Tag Archives: Eastern Europe

Horst Seehofer visits Prague

Now, I appreciate it doesn’t exactly rank alongside Willy Brandt’s remarkable fall to his knees in Warsaw, Kennedy’s “Ich bin ein Berliner” moment in West Berlin, or Franz-Josef Strauss’ trip to the GDR in 1983. But Bavarian state premier Horst Seehofer’s official visit to Prague is interesting for at least two reasons.

First, it’s a really promising sign that an utterly senseless conflict between traditional Christian Democratic politicians (exmplified by the Seehofer and some colleagues in the Bavarian CSU), and the Czech political elite, can perhaps be overcome. The background is conflict over the expulsion of Germans from the Czech lands after the Second World War, and in particular the notorious Benes decrees. Polemic is common on both sides of the argument, with some on the German side expressing discontent at the country’s modern-day boundaries, or not putting the expulsions in their historical context. Meanwhile, on the Czech side, the Benes decrees have not been repealed and have acquired an unwelcome political symbolism of their own (with the Slovak nationalist Jan Slota bringing a motion to endorse them as late as 2007).

I have no data on public attitudes on either side, but it seems that this is a conflict being promoted by political elites, rather than the wider population. German-Czech relations in the border regions work perfectly well, and for large sections of the German political elite, including much of the CDU and CSU, Erika Steinbach, the long-standing Chair of the Federation of German Expellees, seems something of an anachronism. Steinbach, in announcing her decision to stand down from the CDU’s Federal Executive, complained about the lack of support for her cause amongst parliamentary colleagues.

Secondly, it says something interesting about the CSU. Having lost its overall majority in the Bavarian state parliament 2008, the CSU’s leadership has presumably decided that it’s worth risking the wrath of expellees’ representatives in order to put to rest a conflict which the rest of Bavaria stopped fighting a long time ago.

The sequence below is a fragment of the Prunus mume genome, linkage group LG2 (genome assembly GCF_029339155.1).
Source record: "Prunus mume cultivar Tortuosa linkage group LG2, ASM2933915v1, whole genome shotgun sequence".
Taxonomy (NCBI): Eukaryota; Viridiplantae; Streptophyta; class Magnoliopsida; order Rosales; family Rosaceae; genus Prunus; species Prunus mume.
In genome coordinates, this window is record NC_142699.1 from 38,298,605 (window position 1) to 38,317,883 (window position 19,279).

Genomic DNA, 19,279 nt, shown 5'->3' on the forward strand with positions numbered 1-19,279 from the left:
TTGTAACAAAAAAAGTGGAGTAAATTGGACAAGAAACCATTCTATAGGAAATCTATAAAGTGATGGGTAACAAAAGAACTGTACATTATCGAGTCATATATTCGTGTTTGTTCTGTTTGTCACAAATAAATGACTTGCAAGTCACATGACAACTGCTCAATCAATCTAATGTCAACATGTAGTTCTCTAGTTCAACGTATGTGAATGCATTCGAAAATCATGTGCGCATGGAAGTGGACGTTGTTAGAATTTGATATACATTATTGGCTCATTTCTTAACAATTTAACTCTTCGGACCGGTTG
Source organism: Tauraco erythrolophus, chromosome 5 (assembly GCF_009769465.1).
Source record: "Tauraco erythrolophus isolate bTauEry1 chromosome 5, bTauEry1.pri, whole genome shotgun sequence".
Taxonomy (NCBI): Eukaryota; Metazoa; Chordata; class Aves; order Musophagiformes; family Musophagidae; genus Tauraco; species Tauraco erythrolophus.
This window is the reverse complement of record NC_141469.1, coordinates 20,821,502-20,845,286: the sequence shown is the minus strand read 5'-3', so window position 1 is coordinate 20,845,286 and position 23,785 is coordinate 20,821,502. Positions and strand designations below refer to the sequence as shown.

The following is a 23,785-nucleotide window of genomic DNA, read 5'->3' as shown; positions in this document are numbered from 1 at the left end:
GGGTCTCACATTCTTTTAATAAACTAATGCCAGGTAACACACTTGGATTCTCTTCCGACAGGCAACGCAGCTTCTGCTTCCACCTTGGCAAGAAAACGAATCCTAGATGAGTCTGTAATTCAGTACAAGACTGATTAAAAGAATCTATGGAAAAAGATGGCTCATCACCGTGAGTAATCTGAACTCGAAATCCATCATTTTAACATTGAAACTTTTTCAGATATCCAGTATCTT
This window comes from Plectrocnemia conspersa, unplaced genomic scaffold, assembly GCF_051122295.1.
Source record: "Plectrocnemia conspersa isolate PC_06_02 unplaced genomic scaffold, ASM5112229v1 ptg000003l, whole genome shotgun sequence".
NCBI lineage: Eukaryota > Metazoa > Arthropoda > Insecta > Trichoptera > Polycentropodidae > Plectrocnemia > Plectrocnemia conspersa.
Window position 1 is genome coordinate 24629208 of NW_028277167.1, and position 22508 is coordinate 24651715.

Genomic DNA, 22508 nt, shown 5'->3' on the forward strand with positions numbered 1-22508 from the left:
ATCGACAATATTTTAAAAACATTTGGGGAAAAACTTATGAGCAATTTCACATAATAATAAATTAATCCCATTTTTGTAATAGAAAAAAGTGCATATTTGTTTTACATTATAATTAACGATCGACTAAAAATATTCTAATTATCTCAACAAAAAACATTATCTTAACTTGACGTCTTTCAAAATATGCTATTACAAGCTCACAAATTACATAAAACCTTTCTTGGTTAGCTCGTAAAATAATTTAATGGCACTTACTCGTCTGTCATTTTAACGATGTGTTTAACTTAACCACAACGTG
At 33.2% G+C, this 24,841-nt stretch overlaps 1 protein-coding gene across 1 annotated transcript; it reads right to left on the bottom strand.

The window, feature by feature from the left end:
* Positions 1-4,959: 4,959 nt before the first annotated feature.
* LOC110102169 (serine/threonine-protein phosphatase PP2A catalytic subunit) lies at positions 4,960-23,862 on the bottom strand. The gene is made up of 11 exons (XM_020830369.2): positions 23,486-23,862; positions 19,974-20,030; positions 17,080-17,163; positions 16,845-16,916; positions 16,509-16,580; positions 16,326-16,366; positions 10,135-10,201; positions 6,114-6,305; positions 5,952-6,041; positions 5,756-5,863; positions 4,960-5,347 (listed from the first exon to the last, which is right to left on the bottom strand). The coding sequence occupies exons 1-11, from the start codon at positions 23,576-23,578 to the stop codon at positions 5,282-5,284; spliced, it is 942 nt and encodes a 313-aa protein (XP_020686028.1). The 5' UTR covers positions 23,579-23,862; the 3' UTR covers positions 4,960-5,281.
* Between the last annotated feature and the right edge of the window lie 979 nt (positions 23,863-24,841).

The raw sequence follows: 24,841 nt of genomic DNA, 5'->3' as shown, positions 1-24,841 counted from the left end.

Welcome to Aston Centre for Europe


Welcome to the Aston Centre for Europe blog!

Aston Centre for Europe has had an exciting year.  We have grown in size, won research and event funding and put on a series of interesting events. Over the last twelve months, we’ve hosted  high level speakers who addressed our audiences on a diverse range of topics.

In December 2009, we started with the first of our series of events funded by the European Commission. We discussed the European parliament with Prof Simon Hix as the keynote speaker, with Gisela Stuart MP, Malcolm Harbour MEP, Phil Bennion (Liberal Democrat MEP candidate), and David Harley (former Deputy Secretary General of the European Parliament and a practitioner fellow of Aston Centre for Europe) taking part in the debate.

In April 2010 we hosted a conference on the Legacies of 1989, another European Commissions funded event, which examined democratic change in Eastern Europe. We were very privileged to hear Sir Christopher Mallaby, former British Ambassador to East Germany, Prof Alan Mayhew (Sussex) and Prof George Kolankiewicz (UCL) who provided a fascinating insight into the twenty years of democratic change in Eastern Europe.

Our final event of the academic year was a high level conference on Green Growth and Sustainability.  The conference was funded by the European Commission and we worked very closely with the Birmingham Chamber of Commerce. At the conference we heard from Ian Robertson (BMW AG), Peter Vis, (Head of Cabinet to European Commissioner for Climate Action), Fiona Harvey (Financial Times), Prof David Bailey (Coventry University), Naresh Kumar (Rolls Royce), Chris White MP and Paul Tilsley (Deputy Leader of Birmingham City Council) amongst many other notable speakers.

In between the larger conferences, we kept busy hosting smaller lectures and guest speakers.  We discussed the Cambodian genocide with Denise Affonco; examined the reasons behind global conflicts with Prof Daniel Chirot (University of Washington); talked about Eand examined the future of the Euro with David Marsh, and discussed population change with Prof Jane Falkingham during the British Science Festival 2010.

Our series of exciting events and lectures continues this year. To make sure you keep up to date with the latest, join our email list by sending us your details to europe@aston.ac.uk